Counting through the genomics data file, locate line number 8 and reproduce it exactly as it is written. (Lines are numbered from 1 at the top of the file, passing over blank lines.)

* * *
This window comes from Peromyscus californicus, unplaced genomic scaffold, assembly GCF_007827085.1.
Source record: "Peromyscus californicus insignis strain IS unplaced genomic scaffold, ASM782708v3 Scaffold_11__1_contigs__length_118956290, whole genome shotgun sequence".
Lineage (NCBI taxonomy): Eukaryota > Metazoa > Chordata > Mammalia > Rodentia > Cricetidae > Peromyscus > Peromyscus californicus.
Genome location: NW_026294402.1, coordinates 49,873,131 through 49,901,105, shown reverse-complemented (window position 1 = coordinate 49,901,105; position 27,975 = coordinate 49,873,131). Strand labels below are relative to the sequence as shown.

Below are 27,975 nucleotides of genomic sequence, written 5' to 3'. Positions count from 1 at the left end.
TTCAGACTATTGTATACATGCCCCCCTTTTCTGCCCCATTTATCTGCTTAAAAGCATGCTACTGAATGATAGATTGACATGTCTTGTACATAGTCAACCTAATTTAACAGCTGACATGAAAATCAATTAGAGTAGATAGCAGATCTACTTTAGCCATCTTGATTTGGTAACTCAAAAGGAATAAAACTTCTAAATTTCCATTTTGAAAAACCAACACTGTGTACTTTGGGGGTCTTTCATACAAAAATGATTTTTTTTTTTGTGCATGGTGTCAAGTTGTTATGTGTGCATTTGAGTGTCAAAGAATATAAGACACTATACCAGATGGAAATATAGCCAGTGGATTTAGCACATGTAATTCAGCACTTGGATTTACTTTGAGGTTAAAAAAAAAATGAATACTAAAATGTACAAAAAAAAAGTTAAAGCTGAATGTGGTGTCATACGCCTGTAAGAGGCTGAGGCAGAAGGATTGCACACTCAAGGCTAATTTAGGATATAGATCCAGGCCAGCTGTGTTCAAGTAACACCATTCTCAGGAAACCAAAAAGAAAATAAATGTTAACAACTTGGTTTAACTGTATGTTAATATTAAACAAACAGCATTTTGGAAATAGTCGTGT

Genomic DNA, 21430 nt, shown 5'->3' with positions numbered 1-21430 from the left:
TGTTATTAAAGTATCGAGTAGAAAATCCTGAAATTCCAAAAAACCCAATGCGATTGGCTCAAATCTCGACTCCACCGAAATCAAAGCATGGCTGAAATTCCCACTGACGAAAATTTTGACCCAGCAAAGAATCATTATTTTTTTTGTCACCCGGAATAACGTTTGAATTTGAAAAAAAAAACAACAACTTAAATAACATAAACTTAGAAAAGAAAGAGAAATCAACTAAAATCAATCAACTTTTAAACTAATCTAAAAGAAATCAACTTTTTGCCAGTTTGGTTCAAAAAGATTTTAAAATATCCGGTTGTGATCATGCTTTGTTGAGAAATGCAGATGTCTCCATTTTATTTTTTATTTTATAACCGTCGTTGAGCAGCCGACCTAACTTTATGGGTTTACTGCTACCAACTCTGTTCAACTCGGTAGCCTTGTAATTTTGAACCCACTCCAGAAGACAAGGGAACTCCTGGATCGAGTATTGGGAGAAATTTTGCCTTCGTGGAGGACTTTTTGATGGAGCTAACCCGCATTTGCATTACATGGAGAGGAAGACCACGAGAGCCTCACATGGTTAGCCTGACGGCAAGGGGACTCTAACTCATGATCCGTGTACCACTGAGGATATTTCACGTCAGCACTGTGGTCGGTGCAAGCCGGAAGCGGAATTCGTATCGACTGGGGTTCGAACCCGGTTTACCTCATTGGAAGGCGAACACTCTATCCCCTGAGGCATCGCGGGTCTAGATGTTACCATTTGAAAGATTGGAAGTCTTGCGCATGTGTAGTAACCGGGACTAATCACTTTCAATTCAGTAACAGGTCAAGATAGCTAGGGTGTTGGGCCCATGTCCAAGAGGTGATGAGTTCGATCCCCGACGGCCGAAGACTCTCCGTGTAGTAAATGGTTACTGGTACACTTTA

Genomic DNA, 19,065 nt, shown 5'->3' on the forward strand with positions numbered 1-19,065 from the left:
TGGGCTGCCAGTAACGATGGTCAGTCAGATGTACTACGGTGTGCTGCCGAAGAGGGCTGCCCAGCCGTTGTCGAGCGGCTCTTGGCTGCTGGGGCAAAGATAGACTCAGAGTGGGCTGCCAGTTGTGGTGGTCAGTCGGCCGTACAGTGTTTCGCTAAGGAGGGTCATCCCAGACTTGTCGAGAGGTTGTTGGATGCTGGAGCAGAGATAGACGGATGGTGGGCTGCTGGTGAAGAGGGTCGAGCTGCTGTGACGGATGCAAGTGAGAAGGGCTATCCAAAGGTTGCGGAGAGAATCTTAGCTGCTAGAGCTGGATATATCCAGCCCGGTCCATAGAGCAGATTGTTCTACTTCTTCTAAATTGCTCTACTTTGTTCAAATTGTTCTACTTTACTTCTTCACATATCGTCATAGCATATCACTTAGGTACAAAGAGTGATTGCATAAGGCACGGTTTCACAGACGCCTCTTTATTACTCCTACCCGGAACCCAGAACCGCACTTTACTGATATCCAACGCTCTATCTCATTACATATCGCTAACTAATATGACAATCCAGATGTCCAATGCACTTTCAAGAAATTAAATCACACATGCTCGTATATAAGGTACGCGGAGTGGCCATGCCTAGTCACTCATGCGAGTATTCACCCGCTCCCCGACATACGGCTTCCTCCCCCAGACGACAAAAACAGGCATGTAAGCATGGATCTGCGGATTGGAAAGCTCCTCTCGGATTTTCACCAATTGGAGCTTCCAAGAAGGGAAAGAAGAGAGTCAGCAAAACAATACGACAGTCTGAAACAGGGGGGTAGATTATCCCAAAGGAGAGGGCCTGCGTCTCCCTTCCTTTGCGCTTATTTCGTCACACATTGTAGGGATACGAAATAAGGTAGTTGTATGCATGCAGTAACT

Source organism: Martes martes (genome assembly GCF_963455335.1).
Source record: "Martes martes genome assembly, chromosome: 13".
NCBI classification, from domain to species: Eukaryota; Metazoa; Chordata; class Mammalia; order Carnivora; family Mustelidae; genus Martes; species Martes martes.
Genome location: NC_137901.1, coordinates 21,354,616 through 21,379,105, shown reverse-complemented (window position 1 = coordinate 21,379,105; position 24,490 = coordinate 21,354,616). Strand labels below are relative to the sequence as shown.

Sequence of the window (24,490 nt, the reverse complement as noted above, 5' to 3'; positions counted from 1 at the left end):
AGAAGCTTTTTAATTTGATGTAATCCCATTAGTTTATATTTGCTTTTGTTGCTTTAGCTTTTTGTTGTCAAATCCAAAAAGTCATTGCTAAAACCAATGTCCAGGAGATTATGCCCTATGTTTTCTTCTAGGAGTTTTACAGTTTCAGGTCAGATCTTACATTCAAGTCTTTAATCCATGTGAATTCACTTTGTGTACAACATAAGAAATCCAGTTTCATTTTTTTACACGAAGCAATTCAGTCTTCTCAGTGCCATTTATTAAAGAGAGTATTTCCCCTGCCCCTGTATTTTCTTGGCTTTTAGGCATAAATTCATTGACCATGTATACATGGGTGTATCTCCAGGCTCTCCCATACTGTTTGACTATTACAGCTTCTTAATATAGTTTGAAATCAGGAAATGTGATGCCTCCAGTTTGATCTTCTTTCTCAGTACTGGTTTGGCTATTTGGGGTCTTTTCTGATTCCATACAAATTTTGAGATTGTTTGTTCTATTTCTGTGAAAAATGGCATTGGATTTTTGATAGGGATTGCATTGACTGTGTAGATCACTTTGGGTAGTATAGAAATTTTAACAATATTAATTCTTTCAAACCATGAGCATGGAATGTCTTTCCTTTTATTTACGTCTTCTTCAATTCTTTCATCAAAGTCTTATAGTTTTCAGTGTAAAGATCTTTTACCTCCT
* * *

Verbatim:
TGTTATTAAAGTATCGAGTAGAAAATCCTGAAATTCCAAAAAACCCAATGCGATTGGCTCAAATCTCGACTCCACCGAAATCAAAGCATGGCTGAAATTCCCACTGACGAAAATTTTGACCCAGCAAAGAATCATTATTTTTTTTGTCACCCGGAATAACGTTTGAATTTGAAAAAAAAAACAACAACTTAAATAACATAAACTTAGAAAAGAAAGAGAAATCAACTAAAATCAATCAACTTTTAAACTAATCTAAAAGAAATCAACTTTTTGCCAGTTTGGTTCAAAAAGATTTTAAAATATCCGGTTGTGATCATGCTTTGTTGAGAAATGCAGATGTCTCCATTTTATTTTTTATTTTATAACCGTCGTTGAGCAGCCGACCTAACTTTATGGGTTTACTGCTACCAACTCTGTTCAACTCGGTAGCCTTGTAATTTTGAACCCACTCCAGAAGACAAGGGAACTCCTGGATCGAGTATTGGGAGAAATTTTGCCTTCGTGGAGGACTTTTTGATGGAGCTAACCCGCATTTGCATTACATGGAGAGGAAGACCACGAGAGCCTCACATGGTTAGCCTGACGGCAAGGGGACTCTAACTCATGATCCGTGTACCACTGAGGATATTTCACGTCAGCACTGTGGTCGGTGCAAGCCGGAAGCGGAATTCGTATCGACTGGGGTTCGAACCCGGTTTACCTCATTGGAAGGCGAACACTCTATCCCCTGAGGCATCGCGGGTCTAGATGTTACCATTTGAAAGATTGGAAGTCTTGCGCATGTGTAGTAACCGGGACTAATCACTTTCAATTCAGTAACAGGTCAAGATAGCTAGGGTGTTGGGCCCATGTCCAAGAGGTGATGAGTTCGATCCCCGACGGCCGAAGACTCTCCGTGTAGTAAATGGTTACTGGTACACTTTA